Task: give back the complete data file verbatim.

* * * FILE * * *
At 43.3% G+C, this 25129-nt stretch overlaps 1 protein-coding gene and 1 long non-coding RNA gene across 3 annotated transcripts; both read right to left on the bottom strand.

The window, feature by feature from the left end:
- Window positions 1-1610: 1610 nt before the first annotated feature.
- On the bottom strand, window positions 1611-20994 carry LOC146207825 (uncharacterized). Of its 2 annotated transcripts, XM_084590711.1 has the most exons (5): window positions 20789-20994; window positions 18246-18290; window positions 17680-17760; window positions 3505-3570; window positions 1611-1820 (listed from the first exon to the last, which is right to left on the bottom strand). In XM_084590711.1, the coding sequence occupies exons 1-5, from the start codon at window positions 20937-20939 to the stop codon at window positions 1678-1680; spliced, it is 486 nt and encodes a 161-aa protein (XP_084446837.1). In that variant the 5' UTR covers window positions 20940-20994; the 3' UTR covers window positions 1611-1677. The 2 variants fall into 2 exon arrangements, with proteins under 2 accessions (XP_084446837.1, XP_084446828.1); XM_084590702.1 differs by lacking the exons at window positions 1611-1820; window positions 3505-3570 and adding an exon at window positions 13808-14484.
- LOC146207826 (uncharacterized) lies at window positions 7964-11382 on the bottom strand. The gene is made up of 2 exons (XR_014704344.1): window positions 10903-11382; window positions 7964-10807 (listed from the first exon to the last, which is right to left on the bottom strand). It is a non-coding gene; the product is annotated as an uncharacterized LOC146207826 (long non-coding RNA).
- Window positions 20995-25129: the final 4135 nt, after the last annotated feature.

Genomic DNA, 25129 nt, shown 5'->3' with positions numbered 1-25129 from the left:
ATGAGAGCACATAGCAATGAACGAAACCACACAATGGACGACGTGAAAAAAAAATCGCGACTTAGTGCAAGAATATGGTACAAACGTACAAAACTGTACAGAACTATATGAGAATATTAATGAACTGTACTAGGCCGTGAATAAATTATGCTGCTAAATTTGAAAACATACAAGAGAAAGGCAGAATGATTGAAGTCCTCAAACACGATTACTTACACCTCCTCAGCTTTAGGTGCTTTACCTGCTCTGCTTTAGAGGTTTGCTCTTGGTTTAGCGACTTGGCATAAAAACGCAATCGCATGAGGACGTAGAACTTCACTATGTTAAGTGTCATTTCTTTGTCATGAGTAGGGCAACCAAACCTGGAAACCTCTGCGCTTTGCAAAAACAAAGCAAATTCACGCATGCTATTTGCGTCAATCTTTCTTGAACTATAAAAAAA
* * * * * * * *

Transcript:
At 43.3% G+C, this 25129-nt stretch overlaps 1 protein-coding gene and 1 long non-coding RNA gene across 3 annotated transcripts; both read right to left on the bottom strand.

The window, feature by feature from the left end:
- Window positions 1-1610: 1610 nt before the first annotated feature.
- On the bottom strand, window positions 1611-20994 carry LOC146207825 (uncharacterized). Of its 2 annotated transcripts, XM_084590711.1 has the most exons (5): window positions 20789-20994; window positions 18246-18290; window positions 17680-17760; window positions 3505-3570; window positions 1611-1820 (listed from the first exon to the last, which is right to left on the bottom strand). In XM_084590711.1, the coding sequence occupies exons 1-5, from the start codon at window positions 20937-20939 to the stop codon at window positions 1678-1680; spliced, it is 486 nt and encodes a 161-aa protein (XP_084446837.1). In that variant the 5' UTR covers window positions 20940-20994; the 3' UTR covers window positions 1611-1677. The 2 variants fall into 2 exon arrangements, with proteins under 2 accessions (XP_084446837.1, XP_084446828.1); XM_084590702.1 differs by lacking the exons at window positions 1611-1820; window positions 3505-3570 and adding an exon at window positions 13808-14484.
- LOC146207826 (uncharacterized) lies at window positions 7964-11382 on the bottom strand. The gene is made up of 2 exons (XR_014704344.1): window positions 10903-11382; window positions 7964-10807 (listed from the first exon to the last, which is right to left on the bottom strand). It is a non-coding gene; the product is annotated as an uncharacterized LOC146207826 (long non-coding RNA).
- Window positions 20995-25129: the final 4135 nt, after the last annotated feature.

Genomic DNA, 25129 nt, shown 5'->3' with positions numbered 1-25129 from the left:
ATGAGAGCACATAGCAATGAACGAAACCACACAATGGACGACGTGAAAAAAAAATCGCGACTTAGTGCAAGAATATGGTACAAACGTACAAAACTGTACAGAACTATATGAGAATATTAATGAACTGTACTAGGCCGTGAATAAATTATGCTGCTAAATTTGAAAACATACAAGAGAAAGGCAGAATGATTGAAGTCCTCAAACACGATTACTTACACCTCCTCAGCTTTAGGTGCTTTACCTGCTCTGCTTTAGAGGTTTGCTCTTGGTTTAGCGACTTGGCATAAAAACGCAATCGCATGAGGACGTAGAACTTCACTATGTTAAGTGTCATTTCTTTGTCATGAGTAGGGCAACCAAACCTGGAAACCTCTGCGCTTTGCAAAAACAAAGCAAATTCACGCATGCTATTTGCGTCAATCTTTCTTGAACTATAAAAAAA